Friday, January 19, 2018

Refueling Your Creativity--How to Plan in Recovery Time as You Write (and Finish) Your Book

Two of my private clients just completed their books.  A time for celebration, since they both worked extremely hard for the past year or more.  One of them, a first-time novelist, wrote me this week about how stunned she feels and how little creativity she can muster in other areas of her life.  She's a parent, great cook, and gardener, but nothing is feeling charged with energy at the moment.
She's happy her book is done--at last!--but worries about her lack of umph.  Is this normal?  Shouldn't she be gung-ho on the next project, so as not to lose momentum?
I don't know many writers who feel charged with energy when the manuscript is finally completed.  They're excited, yes.  It's been a long hard road (very few writers find book-writing easy) and to reach the end is a thrill.  But it's also like running a marathon or sailing across the ocean.  You've used a lot of resources to reach this point.  It's time to recharge.
One of my colleagues, who publishes well and often, shares a trick:  she always starts another project, be it book or other creative venture, before she finishes the current one.  She has this other idea simmering, maybe some notes started, maybe even a couple of chapters sketched out, so it can welcome her and remind her she's not entirely used up.
I liked this idea and, typical of me, when I tested it, I pushed it to the limit.  Around 2009, I was working on two books simultaneously.  One fiction, one nonfiction, but both requiring a LOT of energy.  I liked toggling back and forth--when I got stuck on one, I moved to the other--and I began to think of it as creative multi-tasking.  But it drained me.  Then I tried starting another book while my current one was cooking.  This was fueled by agent interest, but it also became hard to maintain, creatively.  I got confused between the two stories and the different characters overlapped in my head.  I stopped the new book and just focused on finishing the current one.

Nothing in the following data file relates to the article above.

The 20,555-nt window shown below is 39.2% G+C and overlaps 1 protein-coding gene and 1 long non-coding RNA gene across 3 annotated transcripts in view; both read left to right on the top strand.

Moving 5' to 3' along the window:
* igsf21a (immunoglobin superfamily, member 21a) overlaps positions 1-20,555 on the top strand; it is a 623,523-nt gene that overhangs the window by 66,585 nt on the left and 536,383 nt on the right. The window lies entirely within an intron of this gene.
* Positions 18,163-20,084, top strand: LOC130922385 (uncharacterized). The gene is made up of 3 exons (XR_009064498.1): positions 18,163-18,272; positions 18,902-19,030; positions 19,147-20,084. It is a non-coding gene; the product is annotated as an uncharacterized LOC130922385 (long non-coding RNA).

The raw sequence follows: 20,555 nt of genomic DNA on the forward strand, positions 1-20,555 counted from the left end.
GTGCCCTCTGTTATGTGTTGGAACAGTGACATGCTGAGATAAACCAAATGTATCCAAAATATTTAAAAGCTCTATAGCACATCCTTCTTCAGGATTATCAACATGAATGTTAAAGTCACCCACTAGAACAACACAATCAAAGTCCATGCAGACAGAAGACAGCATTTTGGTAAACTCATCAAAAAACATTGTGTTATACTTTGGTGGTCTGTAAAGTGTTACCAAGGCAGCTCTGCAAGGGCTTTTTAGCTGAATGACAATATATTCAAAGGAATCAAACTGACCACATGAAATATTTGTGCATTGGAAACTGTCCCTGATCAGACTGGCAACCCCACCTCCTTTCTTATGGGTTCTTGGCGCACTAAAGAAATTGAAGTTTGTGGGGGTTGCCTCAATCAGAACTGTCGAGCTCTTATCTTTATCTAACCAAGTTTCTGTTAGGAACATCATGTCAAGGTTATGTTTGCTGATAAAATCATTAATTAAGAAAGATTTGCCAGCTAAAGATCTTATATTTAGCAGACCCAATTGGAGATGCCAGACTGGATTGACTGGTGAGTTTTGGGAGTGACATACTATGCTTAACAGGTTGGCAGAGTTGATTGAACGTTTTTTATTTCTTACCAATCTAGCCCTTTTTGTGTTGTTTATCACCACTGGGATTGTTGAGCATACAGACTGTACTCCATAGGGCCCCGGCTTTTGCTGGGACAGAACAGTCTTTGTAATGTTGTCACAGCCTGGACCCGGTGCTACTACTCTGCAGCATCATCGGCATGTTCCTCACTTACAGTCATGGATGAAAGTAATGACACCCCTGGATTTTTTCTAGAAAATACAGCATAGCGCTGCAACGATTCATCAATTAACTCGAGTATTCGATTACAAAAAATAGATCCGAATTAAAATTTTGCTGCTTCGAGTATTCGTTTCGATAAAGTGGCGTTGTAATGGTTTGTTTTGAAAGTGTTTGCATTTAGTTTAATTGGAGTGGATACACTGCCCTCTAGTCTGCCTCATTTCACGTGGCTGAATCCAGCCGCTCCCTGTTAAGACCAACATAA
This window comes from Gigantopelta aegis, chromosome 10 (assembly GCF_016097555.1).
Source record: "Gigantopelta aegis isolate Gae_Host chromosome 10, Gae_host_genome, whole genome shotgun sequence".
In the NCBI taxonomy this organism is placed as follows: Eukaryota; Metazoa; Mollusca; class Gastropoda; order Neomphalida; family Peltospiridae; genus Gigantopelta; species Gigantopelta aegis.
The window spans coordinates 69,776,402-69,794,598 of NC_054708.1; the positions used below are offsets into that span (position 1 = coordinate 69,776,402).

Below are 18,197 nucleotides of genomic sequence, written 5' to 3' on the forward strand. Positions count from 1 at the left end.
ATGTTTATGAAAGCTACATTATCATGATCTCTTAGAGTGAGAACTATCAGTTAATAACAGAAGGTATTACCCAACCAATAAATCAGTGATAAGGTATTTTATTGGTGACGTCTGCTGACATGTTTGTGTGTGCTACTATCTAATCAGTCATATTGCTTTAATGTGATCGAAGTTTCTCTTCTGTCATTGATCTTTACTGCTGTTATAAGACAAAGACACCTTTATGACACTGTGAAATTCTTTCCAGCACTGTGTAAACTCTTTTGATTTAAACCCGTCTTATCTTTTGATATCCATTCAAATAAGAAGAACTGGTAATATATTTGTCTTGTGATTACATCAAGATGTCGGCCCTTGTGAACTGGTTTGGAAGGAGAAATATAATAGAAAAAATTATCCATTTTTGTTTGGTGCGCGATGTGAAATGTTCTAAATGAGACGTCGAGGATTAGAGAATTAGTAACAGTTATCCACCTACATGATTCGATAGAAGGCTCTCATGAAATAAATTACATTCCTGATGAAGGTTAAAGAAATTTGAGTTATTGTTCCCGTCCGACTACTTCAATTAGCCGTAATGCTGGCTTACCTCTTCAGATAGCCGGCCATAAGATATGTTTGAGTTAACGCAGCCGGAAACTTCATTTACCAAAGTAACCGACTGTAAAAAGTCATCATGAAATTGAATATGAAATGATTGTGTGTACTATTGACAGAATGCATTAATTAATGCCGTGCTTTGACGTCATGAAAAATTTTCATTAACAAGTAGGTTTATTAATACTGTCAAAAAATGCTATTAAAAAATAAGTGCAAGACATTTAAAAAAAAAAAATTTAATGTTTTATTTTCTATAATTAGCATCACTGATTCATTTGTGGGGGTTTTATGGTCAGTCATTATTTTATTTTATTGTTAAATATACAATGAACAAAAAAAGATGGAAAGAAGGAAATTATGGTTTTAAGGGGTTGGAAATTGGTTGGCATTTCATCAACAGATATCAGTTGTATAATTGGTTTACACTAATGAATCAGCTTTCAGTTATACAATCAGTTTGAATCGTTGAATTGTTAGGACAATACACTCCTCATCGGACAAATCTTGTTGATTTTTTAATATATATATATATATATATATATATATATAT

I guess it depends on how you're wired.  Also, what else is going on with your life.  I was raising a teenager at the time, and anyone who's lived with teens knows what that means.  Enough said.  I just didn't have the resources to multitask in my creative life.
Now, I know to honor the process of generating a story, what it requires from the creative self.  When one book is wrapping up--or when you've worked hard to learn a new skill, like how to write dialogue or how to bring a character's voice alive on the page, you might find yourself needing recovery time.  Maybe it serves you to push through, to start the next project immediately.  For me, the writing comes forward again only when I allow my imagination to rest.   
I need to daydream and dream.  I need to read great literature (and trashy novels too).  I need to play music, start seeds under my grow lights, cook something wonderful, take long walks or snowshoe in our back fields, have good conversations.  After I've done enough recovery, I notice a restlessness comes in--a sense of curiosity about words, ideas, images.  I might be reading something and get a flash of a story I could write.  This tells me it's time to get back to the page.

I also recommend reading books on the creative process.  Elizabeth Gilbert's Big Magic is a favorite.  Julia Cameron's The Artist's Way, oldie but goodie.  These will usually get me excited, ready to work. 

The creative faucet is turned on, the pump is primed, and there's water flowing again. 

This week, pay attention to your creative process.  What stage are you in, right now, with your writing, your book?  Are you full of energy?  Are you restless, needing inspiration or new skills or feedback in a new way?  Are you depleted, needing recovery time?  Part of the maturation of a creative soul is the ability to pay attention to the natural cycle of creativity.  It just takes tuning in to yourself and honoring what's best for you.

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